Oddments

In search of story


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August 10.20: Coping

“The malignant air of calumny has taken possession of all ranks and societies of people in this place…The rich, the poor, the high professor and the prophane, seem all to be infected with this grievous disorder, so that the love of our neighbor seems to be quite banished, the love of self and opinions so far prevails….The enemies of our present struggle…are grown even scurrilous to individuals, and treat all characters who differ from them with the most opprobrious language.”

According to David McCullough’s book “John Adams,” Christopher Marshall wrote the above in 1776.

Perhaps spellings have changed, and maybe vocabularies have weakened a bit, and maybe also “social media” is no longer the handwritten letter, but otherwise Mr. Marshall would not be much surprised, it would seem, by any of the news accounts today. So I pass it along to you, dear reader, for what it’s worth, and I leave it to you whether to laugh or to cry.

 

 


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June 26.20: Coping

Well, dear reader, here it is again: writer’s block/slump/wasteland — call it what you will. I’ve been a big blank for over a week now. Yesterday I spent hours on a thought, trying to transfer it to words. I think I wore out the delete key.

What a mystery writing is. Not that I’m telling you anything you don’t know. Why do the words come and why do they not come? Where do they go, for heaven’s sakes?

I’ve not caught a glimpse of my muse, except perhaps in a particularly muscular buzzard, a.k.a. turkey vulture, hauling roadkill into the woods. Usually she’s a hawk, but she could have morphed. Right now I’d happily call her a buzzard. Now there’s a word. Don’t you love words that mean something just by the way they sound? Have you ever seen the book “Sound and Sense” by Laurence Perrine? My tattered, moldy copy dates back to my college days in the 60s. It says it’s about poetry but I don’t think so; it’s about the way the sound of a word makes it the perfect choice. Meaning isn’t the whole of it. The word must sound with the meaning. That’s prose, too. Just ask Sam Clemens.

I hope you are well, dear reader, and can still cling to sanity.

 


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Connections: November 12.17

My bedroom. Eat your heart out, Martha Stewart.

And do I hear “been there, done that,” dear reader?

What I want to reflect on, though, isn’t the chaos. It’s the book on the bed. Throughout all this mayhem, I’ve spent a few minutes every night with this book. Fittingly, I finished it on Veterans’ Day.

The book is “Tail-End Charley,” by James E. Brown, who kept a journal during his time as an Army Air Corps pilot. A kid who grew up quickly in the skies over World War II. To me it was fascinating, not just for the story in it but for the story about it.

Jim Brown wrote a book based on his journal, but it wasn’t published. Fast forward to 2017. His son, Gary, a writer also, took that manuscript and made it happen. He and his wife, my writing mate Tamara, and their daughter, a graphic artist, did it. They self-published and this handsome paperback is the result.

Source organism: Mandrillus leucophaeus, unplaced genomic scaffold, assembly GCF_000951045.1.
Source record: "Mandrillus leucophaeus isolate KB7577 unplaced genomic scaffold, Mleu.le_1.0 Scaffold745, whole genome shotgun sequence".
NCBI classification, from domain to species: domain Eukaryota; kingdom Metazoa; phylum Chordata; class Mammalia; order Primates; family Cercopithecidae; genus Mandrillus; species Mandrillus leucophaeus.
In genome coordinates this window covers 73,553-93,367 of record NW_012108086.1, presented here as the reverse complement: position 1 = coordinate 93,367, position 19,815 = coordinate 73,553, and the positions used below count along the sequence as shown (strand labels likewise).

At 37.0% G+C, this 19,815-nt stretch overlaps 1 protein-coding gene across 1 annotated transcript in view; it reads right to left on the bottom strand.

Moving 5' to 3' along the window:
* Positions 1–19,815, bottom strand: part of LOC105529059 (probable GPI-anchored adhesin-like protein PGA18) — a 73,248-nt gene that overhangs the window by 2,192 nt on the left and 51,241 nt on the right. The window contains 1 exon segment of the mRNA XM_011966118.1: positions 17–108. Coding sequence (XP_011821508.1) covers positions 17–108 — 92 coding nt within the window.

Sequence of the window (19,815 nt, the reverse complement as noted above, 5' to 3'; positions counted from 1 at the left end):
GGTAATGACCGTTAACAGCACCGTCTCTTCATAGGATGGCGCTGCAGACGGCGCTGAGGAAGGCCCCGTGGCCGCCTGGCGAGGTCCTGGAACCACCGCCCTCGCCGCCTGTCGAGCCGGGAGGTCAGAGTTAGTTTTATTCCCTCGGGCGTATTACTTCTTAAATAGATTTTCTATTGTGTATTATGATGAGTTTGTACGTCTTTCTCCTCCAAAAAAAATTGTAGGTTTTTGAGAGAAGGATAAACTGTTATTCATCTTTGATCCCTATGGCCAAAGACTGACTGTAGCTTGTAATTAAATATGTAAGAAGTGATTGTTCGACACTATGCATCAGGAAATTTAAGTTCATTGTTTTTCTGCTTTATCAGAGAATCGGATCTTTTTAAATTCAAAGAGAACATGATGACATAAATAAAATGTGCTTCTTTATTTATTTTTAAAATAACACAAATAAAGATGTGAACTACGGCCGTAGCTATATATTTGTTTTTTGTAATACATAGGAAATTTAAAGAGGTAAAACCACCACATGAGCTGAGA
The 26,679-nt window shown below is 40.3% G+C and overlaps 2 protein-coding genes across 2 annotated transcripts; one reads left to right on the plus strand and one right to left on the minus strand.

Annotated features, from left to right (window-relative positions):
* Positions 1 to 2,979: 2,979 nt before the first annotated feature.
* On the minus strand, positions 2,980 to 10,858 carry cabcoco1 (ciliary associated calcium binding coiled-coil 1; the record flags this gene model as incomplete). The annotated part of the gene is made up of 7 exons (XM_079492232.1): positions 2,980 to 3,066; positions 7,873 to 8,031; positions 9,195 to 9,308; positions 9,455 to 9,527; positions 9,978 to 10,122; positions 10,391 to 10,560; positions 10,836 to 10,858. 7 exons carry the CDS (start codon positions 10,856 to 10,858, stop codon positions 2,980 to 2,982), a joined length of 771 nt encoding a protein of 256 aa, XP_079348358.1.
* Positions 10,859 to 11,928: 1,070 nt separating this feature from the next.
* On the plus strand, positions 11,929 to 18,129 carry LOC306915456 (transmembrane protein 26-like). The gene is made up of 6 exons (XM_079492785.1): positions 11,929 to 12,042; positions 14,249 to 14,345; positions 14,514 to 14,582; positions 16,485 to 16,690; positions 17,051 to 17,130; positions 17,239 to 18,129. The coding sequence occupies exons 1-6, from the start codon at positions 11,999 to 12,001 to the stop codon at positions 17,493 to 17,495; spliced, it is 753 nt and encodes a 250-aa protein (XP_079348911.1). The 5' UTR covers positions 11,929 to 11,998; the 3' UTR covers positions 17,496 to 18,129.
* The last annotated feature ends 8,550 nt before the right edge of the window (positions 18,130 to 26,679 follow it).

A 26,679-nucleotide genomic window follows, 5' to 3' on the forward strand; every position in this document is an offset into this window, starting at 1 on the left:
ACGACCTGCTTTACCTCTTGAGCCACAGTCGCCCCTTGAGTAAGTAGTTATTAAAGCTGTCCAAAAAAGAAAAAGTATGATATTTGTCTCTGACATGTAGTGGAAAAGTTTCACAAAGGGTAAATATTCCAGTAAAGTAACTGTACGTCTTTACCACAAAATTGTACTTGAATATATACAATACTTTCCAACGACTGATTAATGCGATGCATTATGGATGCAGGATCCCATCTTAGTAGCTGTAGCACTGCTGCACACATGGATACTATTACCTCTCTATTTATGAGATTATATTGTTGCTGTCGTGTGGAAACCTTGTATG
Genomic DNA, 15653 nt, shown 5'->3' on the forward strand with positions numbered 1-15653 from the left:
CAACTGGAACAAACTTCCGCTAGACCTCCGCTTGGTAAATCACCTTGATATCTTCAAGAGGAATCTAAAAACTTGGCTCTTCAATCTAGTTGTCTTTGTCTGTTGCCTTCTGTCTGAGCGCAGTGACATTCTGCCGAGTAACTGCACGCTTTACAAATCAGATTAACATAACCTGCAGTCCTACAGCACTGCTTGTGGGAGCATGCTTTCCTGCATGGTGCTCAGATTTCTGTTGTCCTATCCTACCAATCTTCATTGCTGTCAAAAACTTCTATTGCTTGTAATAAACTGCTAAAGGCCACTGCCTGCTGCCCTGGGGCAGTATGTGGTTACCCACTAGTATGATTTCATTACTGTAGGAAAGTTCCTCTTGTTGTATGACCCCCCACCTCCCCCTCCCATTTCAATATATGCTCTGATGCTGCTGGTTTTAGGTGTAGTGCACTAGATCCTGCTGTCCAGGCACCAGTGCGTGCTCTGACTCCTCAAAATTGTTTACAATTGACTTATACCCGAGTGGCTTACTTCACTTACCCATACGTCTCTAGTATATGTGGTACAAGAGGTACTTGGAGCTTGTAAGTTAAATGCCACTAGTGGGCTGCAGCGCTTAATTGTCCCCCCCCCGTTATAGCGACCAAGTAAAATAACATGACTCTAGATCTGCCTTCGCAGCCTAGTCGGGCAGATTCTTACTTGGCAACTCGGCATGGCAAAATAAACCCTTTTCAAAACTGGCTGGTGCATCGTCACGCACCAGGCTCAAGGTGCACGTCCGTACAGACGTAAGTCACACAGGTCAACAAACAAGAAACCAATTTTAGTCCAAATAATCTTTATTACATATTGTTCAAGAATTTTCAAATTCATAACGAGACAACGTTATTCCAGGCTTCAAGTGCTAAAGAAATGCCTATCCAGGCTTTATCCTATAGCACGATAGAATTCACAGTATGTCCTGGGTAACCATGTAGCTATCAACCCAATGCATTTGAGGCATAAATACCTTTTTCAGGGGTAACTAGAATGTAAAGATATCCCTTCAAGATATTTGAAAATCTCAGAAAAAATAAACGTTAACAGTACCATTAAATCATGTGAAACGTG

It is very personal, not just because it is first-person, but because it is brought to the world by his family.

I never met Jim Brown, but, boy, do I feel as though I know him! Underneath his descriptions of planes and places flows his understated narrative about himself, subtle and steady. In my opinion, his understatement is consistent with his generation and when he allows us a glimpse into his own feelings its rarity makes for eloquence.

I recommend this book, not because I know and like Jim’s family (I do), and not because I love reading about war (I don’t), but because of the down-home skinny kid who reveals himself in it.

 


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Connections: June 27.17

The library was a bike ride away

back in the day

bumping up

oof

and down

ow

the curbs

back in the day

my kingdom for a basket!

handlebars and books

precarious one-girl circus

back in the day

a tiny place, that library

in a big summer

and the books whispered

take me for a ride on your bike

to that cushy old blanketed couch

in  your cool damp basement

and don’t forget

what this was like

back in the day.

 

 

 

 

Thanks again to the S.W. Berg Photo Archives.

And thanks also to the Poquoson Library, Virginia, and all libraries!

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Connections: April 21

SANYO DIGITAL CAMERA

Tuck this in your docket

a poem for your pocket

a sonnet for your vest

or line of anapest

today in bits of paper

in literary caper

we raise a silent cry

against the plain and dry

and summon muses hence

with their accoutrements

metaphor and simile

rhythm light and nimble-y

poetry’s declaration

of determined preservation.

Happy Poem-In-Your-Pocket Day, dear reader!

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Connections: March 23

10-09 - Black Forest - 300 year old barnIf this be barn

I think to myself

the cows are milked

by gnome and elf.

Can such an otherworld

storybook mime

really exist

in this place and time?

If I tiptoe around

not touchin’, just lookin’

would someone say Kommen Sie

for warm apfelkuchen?

Would Goethe move over

the Grimm Brothers share?

Could I touch a past

so reverenced there?

More thanks to the S.W. Berg Photo Archives.

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